Our Chaplain was speaking on Luke 14: 12-24 and something in his words reached through my contemplative fog and pulled me in. In this verse Luke tells the story of Jesus at a banquet. Jesus addresses the host saying: “When you give a luncheon or dinner, do not invite your friends, your brothers or relatives, or your rich neighbors; if you do, they may invite you back and so you will be repaid. But when you give a banquet, invite the poor, the crippled, the lame, the blind and you will be blessed.”

As we plan the banquet we often take the easy approach inviting those we care about, knowing that our generosity will be repaid somewhere down the line. But the teachings of Jesus never allow his followers to settle for the easy approach. In Luke, Jesus calls us to invite those that would not otherwise have an opportunity to feast. We are challenged to invite the hard kids, the troubled kids, kids that make us work and grumble and work some more that we might share with them a place at the table and show them a glimpse of God’s love.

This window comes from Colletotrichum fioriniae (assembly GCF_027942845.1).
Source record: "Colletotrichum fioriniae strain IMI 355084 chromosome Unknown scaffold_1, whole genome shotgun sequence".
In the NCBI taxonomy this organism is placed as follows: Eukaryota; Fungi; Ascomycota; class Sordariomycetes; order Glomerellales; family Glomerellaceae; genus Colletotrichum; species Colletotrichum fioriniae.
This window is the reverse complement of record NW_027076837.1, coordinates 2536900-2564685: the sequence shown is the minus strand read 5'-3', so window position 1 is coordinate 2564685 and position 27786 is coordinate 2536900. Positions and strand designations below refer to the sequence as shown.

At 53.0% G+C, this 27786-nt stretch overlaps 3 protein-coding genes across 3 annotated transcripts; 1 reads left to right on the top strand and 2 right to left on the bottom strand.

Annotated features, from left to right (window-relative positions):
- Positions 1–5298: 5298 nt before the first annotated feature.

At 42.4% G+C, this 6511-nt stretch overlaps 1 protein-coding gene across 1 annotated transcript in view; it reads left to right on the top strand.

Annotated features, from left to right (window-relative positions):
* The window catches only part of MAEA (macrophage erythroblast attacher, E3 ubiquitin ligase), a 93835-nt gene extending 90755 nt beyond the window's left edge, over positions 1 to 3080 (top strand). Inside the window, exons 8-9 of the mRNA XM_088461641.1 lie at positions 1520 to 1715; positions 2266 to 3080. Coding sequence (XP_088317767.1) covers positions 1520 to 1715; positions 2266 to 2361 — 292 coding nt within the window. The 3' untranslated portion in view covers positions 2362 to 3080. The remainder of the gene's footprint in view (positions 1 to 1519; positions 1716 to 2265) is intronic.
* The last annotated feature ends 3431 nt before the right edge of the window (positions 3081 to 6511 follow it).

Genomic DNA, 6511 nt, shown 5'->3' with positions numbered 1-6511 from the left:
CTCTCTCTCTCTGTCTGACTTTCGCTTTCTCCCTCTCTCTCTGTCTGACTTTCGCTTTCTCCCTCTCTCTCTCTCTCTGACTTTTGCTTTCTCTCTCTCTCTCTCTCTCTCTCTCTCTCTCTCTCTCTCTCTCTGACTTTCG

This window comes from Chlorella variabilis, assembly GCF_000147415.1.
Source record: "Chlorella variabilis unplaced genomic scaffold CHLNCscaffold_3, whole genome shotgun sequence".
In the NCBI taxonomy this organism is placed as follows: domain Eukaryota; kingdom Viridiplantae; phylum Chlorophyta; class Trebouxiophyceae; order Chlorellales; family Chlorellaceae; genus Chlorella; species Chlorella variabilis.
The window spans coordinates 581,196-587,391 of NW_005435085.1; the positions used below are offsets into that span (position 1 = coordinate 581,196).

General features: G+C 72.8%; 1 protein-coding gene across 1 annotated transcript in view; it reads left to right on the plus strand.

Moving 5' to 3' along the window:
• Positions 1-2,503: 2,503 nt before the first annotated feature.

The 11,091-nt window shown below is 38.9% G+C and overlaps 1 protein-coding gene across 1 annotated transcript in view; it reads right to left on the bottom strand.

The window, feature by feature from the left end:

And so we set the table at camp, knowing it will be hard, knowing we will struggle, and knowing that we will need God’s help to get through.

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creating a happy camper

sleep-away-3For 54 years Camp Valaqua has been welcoming kids to our little corner of creation to grow in all sorts of directions. Kids who spend the week with us grow in self-confidence, faith, and in community with one another. We don’t do it alone though, and here are some tips and suggestions to help your child have a great week at summer camp.

First Time Considerations
The decision about when to send your child to camp for the first time is a challenging one. Some kids are emotionally ready at 7 and others need to wait until they are nine or ten. Take a bit of time and evaluate the emotional maturity of your child prior to registering them for camp. Valaqua has age breakdowns for each of our camps, however, we know that as a parent, you know your child best and you are the best judge of when they are ready and are willing to flex our age guidelines to best accommodate your child.

Prior to Camp